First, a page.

Is Arlington Ready for the Next Flood?
In 2019, a sudden squall left scores of local homes and businesses under water, causing millions in damages. Are we prepared for another one?
During an October “Flood Resilient Arlington” workshop, attendees pelted county officials with questions about why they weren’t using Arlington’s $23 million budget surplus for flood mitigation.
McBride’s response was that it was too early to start claiming that money, which will have competing demands. “I’m asking for patience,” she said. “I know that’s hard when your home is exposed.”
For some in the audience, the message that homeowners needed to make their properties more flood-resilient in the short-term while the county sorts out a larger, long-term approach wasn’t sitting well.
“The county was talking long-range and the people had just finished stuffing sandbags,” says Arlington County Civic Federation president Newton. “They wanted someone to help right now.”
County board member Dorsey says Arlington is considering a number of funding options, such as borrowing money through bonds, raising fees for stormwater services and possibly turning the stormwater program into a utility.
Planning engineers also need to determine which pipes need to be larger and where to send the overflow during big storms. The cost, he speculates, will be “in the tens of millions of dollars.”
“Arlington has the wherewithal to find ways to pay for this,” Dorsey says. “It’s really understanding what is the strategy that is going to work.”
• A “500-year flood” doesn’t mean the next flood won’t happen for half a millennium. It means that each year there’s a .2 percent annual flooding chance in a riverine zone. (Some parts of Arlington are in riverine zones.)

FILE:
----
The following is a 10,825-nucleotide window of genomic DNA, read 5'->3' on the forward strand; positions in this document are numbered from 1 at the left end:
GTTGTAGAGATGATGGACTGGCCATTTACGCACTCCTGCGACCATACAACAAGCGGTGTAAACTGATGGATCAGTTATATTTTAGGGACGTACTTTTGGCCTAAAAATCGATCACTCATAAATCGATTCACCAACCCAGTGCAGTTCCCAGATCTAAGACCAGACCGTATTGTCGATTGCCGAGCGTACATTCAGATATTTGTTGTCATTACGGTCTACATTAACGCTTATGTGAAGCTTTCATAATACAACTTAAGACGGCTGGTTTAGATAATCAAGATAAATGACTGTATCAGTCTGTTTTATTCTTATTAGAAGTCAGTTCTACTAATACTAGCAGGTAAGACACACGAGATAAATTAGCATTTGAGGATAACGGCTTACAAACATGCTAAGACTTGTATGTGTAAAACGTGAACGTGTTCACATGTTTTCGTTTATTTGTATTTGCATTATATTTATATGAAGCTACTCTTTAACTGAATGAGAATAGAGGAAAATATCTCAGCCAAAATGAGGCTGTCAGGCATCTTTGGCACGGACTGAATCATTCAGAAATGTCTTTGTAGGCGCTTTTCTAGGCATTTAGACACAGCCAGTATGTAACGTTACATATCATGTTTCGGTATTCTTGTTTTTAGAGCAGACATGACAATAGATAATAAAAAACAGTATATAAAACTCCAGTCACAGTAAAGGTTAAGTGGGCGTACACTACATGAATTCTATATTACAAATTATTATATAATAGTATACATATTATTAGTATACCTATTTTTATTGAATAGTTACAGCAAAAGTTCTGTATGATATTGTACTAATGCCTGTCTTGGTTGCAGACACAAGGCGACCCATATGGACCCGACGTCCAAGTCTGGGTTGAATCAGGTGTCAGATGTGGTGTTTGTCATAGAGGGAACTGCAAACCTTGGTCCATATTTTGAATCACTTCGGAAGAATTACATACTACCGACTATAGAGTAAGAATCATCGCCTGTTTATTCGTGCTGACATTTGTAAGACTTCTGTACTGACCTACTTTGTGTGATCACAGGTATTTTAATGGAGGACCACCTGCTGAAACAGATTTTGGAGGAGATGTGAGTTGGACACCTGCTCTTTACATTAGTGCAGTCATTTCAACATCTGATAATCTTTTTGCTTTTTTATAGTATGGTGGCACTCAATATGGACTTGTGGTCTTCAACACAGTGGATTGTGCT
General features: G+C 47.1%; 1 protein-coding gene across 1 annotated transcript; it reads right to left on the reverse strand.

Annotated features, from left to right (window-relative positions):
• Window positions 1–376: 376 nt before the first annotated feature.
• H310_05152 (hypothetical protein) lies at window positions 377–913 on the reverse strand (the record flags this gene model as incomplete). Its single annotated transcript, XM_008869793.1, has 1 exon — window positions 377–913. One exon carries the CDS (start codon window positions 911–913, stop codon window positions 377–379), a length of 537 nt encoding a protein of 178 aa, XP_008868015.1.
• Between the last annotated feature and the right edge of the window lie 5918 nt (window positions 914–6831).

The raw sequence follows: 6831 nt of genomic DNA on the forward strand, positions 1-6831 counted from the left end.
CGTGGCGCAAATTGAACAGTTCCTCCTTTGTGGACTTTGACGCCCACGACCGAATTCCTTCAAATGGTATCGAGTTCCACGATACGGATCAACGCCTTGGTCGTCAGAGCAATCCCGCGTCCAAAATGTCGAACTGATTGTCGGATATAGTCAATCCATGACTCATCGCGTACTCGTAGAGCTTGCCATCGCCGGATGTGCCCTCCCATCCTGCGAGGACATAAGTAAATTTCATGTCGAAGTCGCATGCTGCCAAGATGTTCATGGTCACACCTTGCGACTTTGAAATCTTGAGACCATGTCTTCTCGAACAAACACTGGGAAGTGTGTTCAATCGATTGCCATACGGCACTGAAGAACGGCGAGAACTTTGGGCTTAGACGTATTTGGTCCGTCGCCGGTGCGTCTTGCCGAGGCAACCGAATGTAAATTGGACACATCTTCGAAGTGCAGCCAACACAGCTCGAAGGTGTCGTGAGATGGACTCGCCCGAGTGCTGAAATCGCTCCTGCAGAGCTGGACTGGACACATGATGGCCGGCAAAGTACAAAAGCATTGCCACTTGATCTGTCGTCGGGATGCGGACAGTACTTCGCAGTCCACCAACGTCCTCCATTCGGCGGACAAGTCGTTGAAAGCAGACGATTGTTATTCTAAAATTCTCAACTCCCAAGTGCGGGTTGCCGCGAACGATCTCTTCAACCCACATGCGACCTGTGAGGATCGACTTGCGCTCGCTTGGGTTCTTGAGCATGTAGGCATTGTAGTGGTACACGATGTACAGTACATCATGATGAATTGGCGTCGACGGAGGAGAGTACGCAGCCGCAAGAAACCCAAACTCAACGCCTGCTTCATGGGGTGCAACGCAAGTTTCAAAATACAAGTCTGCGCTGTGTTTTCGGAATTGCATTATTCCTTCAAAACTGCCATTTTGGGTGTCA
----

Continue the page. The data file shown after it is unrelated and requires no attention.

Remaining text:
• Over the course of a 30-year mortgage, the risk of flood damage is higher than the risk of fire, according to Aileen Winquist, watershed outreach program manager for Arlington County.
• Clogged gutters, impervious pavement and vegetation close to a building increase its risk of flooding. Make sure drains are clear and pumps are working. Below-grade utilities like HVAC systems should be elevated.
• The average flood claim is $43,000, according to State Farm insurance agent Kenya Knight, who has offices in Arlington and Falls Church. Premiums are up to $3,000 a year in high-risk areas; just under $1,000 in moderate-risk areas; and about $500 in other areas.
• Not sure if your property is in a flood zone? Find out at fema.gov.
• More county information is available at arlingtonva.us/flooding.
Freelance writer Tamara Lytle has covered local issues ranging from gun safety to office vacancies in Arlington.